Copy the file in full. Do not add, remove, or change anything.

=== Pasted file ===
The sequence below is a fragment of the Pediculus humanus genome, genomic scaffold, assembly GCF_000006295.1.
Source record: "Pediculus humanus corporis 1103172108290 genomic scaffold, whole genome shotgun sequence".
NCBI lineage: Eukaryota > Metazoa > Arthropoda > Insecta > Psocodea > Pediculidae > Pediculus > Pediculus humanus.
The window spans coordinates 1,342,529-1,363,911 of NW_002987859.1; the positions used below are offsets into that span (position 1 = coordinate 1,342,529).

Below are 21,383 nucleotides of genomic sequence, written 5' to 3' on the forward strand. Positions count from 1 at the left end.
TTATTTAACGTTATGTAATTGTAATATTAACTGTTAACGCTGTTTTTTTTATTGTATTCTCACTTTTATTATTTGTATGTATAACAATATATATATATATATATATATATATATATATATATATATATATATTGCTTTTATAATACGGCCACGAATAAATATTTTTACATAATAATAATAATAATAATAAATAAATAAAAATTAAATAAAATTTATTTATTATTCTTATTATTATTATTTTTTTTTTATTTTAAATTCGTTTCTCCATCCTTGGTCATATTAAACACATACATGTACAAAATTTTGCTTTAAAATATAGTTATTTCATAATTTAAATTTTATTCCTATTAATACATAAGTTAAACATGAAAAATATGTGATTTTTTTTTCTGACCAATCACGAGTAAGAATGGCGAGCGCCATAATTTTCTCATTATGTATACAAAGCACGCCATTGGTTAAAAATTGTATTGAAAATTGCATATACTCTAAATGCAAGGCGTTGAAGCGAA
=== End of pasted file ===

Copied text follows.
The sequence below is a fragment of the Pediculus humanus genome, genomic scaffold, assembly GCF_000006295.1.
Source record: "Pediculus humanus corporis 1103172108290 genomic scaffold, whole genome shotgun sequence".
NCBI lineage: Eukaryota > Metazoa > Arthropoda > Insecta > Psocodea > Pediculidae > Pediculus > Pediculus humanus.
The window spans coordinates 1,342,529-1,363,911 of NW_002987859.1; the positions used below are offsets into that span (position 1 = coordinate 1,342,529).

Below are 21,383 nucleotides of genomic sequence, written 5' to 3' on the forward strand. Positions count from 1 at the left end.
TTATTTAACGTTATGTAATTGTAATATTAACTGTTAACGCTGTTTTTTTTATTGTATTCTCACTTTTATTATTTGTATGTATAACAATATATATATATATATATATATATATATATATATATATATATATATTGCTTTTATAATACGGCCACGAATAAATATTTTTACATAATAATAATAATAATAATAAATAAATAAAAATTAAATAAAATTTATTTATTATTCTTATTATTATTATTTTTTTTTTATTTTAAATTCGTTTCTCCATCCTTGGTCATATTAAACACATACATGTACAAAATTTTGCTTTAAAATATAGTTATTTCATAATTTAAATTTTATTCCTATTAATACATAAGTTAAACATGAAAAATATGTGATTTTTTTTTCTGACCAATCACGAGTAAGAATGGCGAGCGCCATAATTTTCTCATTATGTATACAAAGCACGCCATTGGTTAAAAATTGTATTGAAAATTGCATATACTCTAAATGCAAGGCGTTGAAGCGAA